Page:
In Russia, the Austrians had also been defeated by the Russian in 1914, and had lost much of their province of Galica to the Russians. in 1915, the Austrians had helped the Germans in the repelling of Russian forces from Poland and in 1916 in repelling the Russian Brusilov Offensive. By 1917 when the war in the east ended, the Austrian were low on moral and were almost totally subservient to the Germans.

      However, it was in Italy, that the Austrians had the most success. Here, the front line ran along the Isonzo River. The Italians would launch a grand total of 11 attacks against the Austrians here (All called "The Battle of the Isonzo River", trying and differentiate between them all is a lot of fun) and the Austrians won each on. The Austrians in 1917 would then, with German support, fight the decisive Battle of Caporetto which Drove the Italians back several hundred miles and would break the Italian's moral. However, the Austrians were worn out and by 1918 the Austrians were routed and were forced to capitulate.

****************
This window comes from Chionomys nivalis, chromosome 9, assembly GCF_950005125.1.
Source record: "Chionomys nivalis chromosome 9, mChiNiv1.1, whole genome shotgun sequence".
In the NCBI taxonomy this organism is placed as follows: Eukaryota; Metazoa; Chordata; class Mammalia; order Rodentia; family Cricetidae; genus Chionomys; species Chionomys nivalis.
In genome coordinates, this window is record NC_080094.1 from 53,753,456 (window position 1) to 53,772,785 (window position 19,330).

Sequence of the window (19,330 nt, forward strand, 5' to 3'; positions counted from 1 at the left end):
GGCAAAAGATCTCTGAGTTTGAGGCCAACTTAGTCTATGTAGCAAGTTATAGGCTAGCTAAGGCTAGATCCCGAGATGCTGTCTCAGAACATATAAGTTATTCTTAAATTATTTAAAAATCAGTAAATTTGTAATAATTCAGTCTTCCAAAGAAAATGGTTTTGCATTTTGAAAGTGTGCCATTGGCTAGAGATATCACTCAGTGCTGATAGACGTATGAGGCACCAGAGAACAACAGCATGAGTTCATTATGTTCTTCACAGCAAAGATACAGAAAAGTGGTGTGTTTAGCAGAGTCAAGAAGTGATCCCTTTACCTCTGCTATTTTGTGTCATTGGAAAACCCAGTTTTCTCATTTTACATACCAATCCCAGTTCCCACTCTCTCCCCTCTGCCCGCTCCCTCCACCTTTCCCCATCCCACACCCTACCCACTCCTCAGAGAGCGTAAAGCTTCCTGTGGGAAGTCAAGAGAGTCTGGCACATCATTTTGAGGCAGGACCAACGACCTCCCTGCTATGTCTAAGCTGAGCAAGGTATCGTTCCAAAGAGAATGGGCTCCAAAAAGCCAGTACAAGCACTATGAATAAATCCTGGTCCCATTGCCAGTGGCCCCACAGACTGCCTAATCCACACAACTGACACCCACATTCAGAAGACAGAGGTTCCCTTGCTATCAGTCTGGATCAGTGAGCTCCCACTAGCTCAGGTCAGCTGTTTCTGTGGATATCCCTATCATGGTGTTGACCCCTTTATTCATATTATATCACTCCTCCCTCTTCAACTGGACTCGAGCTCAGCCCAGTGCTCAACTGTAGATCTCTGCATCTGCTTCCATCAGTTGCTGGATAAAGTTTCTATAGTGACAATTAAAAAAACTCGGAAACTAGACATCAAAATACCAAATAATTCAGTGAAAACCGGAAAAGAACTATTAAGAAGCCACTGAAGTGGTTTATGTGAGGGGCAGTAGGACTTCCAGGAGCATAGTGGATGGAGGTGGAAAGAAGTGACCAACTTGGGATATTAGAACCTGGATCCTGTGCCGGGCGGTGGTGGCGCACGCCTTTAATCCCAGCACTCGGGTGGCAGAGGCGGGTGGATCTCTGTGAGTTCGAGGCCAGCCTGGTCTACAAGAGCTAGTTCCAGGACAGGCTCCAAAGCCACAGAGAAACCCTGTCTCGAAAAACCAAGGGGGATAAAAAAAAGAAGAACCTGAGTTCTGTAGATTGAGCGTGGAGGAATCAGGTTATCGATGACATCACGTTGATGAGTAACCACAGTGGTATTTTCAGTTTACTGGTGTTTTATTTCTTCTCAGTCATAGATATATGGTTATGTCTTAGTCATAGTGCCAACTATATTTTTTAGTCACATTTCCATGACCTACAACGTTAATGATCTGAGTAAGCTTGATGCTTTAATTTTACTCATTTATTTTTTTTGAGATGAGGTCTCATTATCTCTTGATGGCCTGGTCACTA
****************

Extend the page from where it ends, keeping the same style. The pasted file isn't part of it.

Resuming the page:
So ya, the Austrians weren't just sitting on their hands for most of the war, despite what it may seem. :) Again, good question!
      (45 votes)
  • piceratops tree style avatar for user haajirb
    why were the casualties so high on the western front
    (13 votes)
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    • duskpin ultimate style avatar for user Parent123
      Most of the casualties on the western front can be chalked up to the use of static, positional warfare and the use of outmoded and questionable tactics (frontal assaults on well defended positions, failure to reinforce and exploit breakthroughs, etc) Simply put, most soldiers died from disease, artillery, and exceedingly poor leadership.